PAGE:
Further, there are some risk factors that are unique to women.
“Some cardiovascular risk factors for women are not shared by men and cannot be changed: post-menopausal status, prior hysterectomy, oral contraceptive use, pregnancy and its complications,” says Dr. Kelly Mudon, Family Medicine Physician and Core Faculty for the Teaching Health Center at Community Health of South Florida, Inc.
Why Some Women Resist Treatment
According to the Reader’s Digest survey, half of women agreed that “statins can be difficult to tolerate,” compared with just 36% of men. More than one third of women believe that doctors are too aggressive when it comes to statin medication, versus 28% of men, and 20% would discontinue statin treatment without consulting their doctor—just 14% of men say the same.
But why the discrepancy? Dr. Steinbaum offers a reason for this: “There was a study published several years ago that received a lot of media attention claiming statins do not work as well for women. Most of the trials investigating statin use have historically been done with men, so the way that the press talks about it is that statins don’t work for women – but that’s just not true.”
Dr. Steinbaum believes strongly in educating women about the importance of statin treatment. “For anyone who is prescribed a statin, including women, it’s for a reason – to lower cholesterol and help reduce your risk of heart disease. However, if you are experiencing side effects or have concerns, it is important to talk to your doctor before stopping your treatment – a different statin option may be a better choice for your personal situation.”
There Are Multiple Statin Options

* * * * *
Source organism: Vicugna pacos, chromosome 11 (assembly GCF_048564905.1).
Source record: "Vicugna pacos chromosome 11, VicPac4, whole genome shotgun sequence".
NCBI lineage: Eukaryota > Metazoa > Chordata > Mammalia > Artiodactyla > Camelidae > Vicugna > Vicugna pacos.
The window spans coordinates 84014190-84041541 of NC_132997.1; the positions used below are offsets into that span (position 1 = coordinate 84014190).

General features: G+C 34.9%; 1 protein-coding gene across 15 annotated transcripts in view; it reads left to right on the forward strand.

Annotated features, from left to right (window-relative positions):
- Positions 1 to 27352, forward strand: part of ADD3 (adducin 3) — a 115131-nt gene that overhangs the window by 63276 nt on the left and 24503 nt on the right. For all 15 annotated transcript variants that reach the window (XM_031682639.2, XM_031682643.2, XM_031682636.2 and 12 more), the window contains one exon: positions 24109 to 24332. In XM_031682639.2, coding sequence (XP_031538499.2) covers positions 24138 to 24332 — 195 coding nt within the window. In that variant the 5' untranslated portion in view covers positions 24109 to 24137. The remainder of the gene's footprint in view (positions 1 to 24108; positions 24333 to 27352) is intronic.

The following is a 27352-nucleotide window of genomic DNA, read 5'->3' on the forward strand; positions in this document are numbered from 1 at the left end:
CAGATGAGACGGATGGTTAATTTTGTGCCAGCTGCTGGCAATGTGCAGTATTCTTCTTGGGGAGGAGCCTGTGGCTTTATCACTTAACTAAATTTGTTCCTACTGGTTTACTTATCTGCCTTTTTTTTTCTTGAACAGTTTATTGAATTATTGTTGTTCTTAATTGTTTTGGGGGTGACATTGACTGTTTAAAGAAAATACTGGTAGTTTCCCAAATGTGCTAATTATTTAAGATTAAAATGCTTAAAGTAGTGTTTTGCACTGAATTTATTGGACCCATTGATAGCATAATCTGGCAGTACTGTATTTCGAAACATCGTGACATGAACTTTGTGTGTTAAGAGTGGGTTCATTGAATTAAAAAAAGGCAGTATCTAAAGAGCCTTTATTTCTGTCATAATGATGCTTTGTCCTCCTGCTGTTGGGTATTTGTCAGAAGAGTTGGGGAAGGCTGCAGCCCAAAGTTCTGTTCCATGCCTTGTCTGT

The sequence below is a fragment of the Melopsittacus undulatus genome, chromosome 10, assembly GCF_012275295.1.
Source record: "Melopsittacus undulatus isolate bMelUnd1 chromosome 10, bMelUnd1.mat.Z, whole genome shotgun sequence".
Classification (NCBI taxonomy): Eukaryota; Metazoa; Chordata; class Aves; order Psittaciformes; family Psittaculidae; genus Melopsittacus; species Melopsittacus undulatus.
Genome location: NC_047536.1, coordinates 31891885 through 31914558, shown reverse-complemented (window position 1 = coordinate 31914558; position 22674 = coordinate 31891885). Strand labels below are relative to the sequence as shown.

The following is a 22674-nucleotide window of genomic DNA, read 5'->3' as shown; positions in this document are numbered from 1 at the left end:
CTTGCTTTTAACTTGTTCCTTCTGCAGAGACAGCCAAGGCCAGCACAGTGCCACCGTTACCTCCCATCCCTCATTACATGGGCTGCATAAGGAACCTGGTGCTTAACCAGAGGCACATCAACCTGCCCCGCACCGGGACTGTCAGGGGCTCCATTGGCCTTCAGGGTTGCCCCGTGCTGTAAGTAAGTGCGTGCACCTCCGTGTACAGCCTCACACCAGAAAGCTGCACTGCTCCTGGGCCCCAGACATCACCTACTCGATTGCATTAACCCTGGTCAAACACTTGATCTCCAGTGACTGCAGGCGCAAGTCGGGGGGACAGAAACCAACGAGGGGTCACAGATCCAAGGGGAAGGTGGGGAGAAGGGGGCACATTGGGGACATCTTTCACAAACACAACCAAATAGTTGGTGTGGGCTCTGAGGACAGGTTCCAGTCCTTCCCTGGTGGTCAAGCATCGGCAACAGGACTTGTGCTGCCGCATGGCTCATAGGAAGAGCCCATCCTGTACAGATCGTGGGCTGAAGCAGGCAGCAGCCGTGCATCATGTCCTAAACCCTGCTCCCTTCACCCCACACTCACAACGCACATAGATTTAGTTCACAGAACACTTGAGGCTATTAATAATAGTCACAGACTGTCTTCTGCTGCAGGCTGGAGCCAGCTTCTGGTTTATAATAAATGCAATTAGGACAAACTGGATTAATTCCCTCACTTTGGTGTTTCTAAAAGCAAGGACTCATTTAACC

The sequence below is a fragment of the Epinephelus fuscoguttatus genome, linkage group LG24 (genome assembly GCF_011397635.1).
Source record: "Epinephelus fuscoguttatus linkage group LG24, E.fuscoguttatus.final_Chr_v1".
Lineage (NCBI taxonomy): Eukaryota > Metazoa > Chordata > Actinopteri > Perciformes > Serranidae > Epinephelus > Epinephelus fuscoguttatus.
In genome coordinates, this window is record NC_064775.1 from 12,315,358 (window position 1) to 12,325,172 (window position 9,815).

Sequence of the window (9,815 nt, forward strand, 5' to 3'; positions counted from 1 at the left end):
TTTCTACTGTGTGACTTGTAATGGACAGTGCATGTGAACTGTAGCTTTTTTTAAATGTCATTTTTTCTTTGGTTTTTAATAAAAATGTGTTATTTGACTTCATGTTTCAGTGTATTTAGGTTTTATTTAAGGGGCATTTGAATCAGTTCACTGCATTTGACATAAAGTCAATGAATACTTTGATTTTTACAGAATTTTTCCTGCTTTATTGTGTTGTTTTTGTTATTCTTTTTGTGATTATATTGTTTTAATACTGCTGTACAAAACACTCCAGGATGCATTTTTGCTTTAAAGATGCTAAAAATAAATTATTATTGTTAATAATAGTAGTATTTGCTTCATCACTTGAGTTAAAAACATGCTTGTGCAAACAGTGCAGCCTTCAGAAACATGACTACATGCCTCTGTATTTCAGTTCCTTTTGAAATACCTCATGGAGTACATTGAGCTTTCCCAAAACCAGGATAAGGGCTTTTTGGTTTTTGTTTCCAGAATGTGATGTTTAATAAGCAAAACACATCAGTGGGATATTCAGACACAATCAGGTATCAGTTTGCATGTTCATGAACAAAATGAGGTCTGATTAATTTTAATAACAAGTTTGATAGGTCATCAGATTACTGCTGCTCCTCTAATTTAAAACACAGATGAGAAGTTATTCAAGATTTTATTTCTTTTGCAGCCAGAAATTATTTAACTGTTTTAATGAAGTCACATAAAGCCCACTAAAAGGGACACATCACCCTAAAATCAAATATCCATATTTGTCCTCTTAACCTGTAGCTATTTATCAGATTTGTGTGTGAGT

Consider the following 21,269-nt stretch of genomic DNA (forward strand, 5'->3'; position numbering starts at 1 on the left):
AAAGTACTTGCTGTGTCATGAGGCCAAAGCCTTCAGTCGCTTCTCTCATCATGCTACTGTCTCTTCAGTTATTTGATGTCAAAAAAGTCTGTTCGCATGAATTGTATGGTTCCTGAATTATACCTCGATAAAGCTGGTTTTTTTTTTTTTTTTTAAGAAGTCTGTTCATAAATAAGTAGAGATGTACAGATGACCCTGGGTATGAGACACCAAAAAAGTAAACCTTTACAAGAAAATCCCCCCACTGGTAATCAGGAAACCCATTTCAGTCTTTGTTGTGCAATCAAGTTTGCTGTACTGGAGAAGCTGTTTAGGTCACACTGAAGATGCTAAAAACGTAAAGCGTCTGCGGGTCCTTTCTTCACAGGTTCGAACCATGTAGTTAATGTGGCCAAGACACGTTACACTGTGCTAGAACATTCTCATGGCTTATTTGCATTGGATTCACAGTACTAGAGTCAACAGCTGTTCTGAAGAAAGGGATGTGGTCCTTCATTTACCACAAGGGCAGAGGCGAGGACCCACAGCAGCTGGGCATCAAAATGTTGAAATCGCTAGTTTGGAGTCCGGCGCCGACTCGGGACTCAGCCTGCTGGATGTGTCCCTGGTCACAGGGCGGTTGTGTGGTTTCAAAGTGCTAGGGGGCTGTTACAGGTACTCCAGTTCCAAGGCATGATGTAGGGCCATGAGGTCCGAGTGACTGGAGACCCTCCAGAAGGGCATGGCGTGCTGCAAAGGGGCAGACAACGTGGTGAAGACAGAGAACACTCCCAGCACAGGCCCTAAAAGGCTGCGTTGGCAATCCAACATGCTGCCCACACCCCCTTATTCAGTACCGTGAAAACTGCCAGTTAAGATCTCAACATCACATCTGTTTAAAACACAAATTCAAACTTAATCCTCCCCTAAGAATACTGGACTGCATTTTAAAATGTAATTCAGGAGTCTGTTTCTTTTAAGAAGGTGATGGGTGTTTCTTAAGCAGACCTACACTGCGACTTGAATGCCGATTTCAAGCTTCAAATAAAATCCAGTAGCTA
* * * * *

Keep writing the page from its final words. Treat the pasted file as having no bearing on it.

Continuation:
Statins are proven to be both safe and effective in the treatment of high cholesterol, and while all have the same goal of bringing down high cholesterol (in conjunction with regular exercise and a heart-healthy diet), all statins are not processed in the body the same way.
How you respond to a particular statin may differ from someone else because of individual factors such as medical history, ongoing medications or supplements, age and ethnicity. Cholesterol medication can be lifesaving, so it is important to discuss with your doctor whether or not you should be taking a medication.
If you’re currently on a statin and considering stopping it without speaking to your doctor first, Dr. Steinbaum is adamant that you reconsider. “Don’t do it! While all statins have the same goal of bringing down high cholesterol, the way a statin is processed in the body varies from person to person. Talk to your doctor about any side effects you may be experiencing and be sure to mention any individual considerations that can impact your statin treatment, as this may help them determine if a different statin may be better for you,” she says. “When I talk to my patients, I let them know that if they’re not comfortable on their medication, we can stop their current statin and try a different one. I will never make someone stay on a medication if they’re not feeling well.”
In addition to helping reduce LDL or “bad” cholesterol, statins do multiple jobs in the body simultaneously to assist in reducing your risk for heart disease, says Dr. Steinbaum, calling them a “truly remarkable medication.”
For information and resources including a doctor discussion guide, visit www.TakeCholesteroltoHeart.com.